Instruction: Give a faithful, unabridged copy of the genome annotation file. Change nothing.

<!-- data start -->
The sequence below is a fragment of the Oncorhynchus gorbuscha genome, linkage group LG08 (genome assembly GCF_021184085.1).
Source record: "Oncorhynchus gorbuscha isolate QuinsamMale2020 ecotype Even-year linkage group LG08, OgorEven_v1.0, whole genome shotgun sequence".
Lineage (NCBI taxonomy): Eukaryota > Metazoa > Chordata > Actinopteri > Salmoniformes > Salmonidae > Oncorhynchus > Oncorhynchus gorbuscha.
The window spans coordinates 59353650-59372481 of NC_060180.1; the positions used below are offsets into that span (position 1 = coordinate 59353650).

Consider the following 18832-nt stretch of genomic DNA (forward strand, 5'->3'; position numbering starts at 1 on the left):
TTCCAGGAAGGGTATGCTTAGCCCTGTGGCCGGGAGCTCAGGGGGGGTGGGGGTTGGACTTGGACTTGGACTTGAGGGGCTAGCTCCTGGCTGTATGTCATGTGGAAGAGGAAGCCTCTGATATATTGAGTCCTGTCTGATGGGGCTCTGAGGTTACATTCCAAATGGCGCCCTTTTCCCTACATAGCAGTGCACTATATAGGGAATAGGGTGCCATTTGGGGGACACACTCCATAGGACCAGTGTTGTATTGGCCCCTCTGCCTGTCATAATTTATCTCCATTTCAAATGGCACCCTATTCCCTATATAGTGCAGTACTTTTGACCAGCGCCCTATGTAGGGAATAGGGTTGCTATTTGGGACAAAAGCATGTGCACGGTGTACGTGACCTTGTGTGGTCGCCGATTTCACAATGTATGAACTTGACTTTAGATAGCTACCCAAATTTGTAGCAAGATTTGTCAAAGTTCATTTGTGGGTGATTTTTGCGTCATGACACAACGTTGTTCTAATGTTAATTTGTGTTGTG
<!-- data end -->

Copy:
The sequence below is a fragment of the Oncorhynchus gorbuscha genome, linkage group LG08 (genome assembly GCF_021184085.1).
Source record: "Oncorhynchus gorbuscha isolate QuinsamMale2020 ecotype Even-year linkage group LG08, OgorEven_v1.0, whole genome shotgun sequence".
Lineage (NCBI taxonomy): Eukaryota > Metazoa > Chordata > Actinopteri > Salmoniformes > Salmonidae > Oncorhynchus > Oncorhynchus gorbuscha.
The window spans coordinates 59353650-59372481 of NC_060180.1; the positions used below are offsets into that span (position 1 = coordinate 59353650).

Consider the following 18832-nt stretch of genomic DNA (forward strand, 5'->3'; position numbering starts at 1 on the left):
TTCCAGGAAGGGTATGCTTAGCCCTGTGGCCGGGAGCTCAGGGGGGGTGGGGGTTGGACTTGGACTTGGACTTGAGGGGCTAGCTCCTGGCTGTATGTCATGTGGAAGAGGAAGCCTCTGATATATTGAGTCCTGTCTGATGGGGCTCTGAGGTTACATTCCAAATGGCGCCCTTTTCCCTACATAGCAGTGCACTATATAGGGAATAGGGTGCCATTTGGGGGACACACTCCATAGGACCAGTGTTGTATTGGCCCCTCTGCCTGTCATAATTTATCTCCATTTCAAATGGCACCCTATTCCCTATATAGTGCAGTACTTTTGACCAGCGCCCTATGTAGGGAATAGGGTTGCTATTTGGGACAAAAGCATGTGCACGGTGTACGTGACCTTGTGTGGTCGCCGATTTCACAATGTATGAACTTGACTTTAGATAGCTACCCAAATTTGTAGCAAGATTTGTCAAAGTTCATTTGTGGGTGATTTTTGCGTCATGACACAACGTTGTTCTAATGTTAATTTGTGTTGTG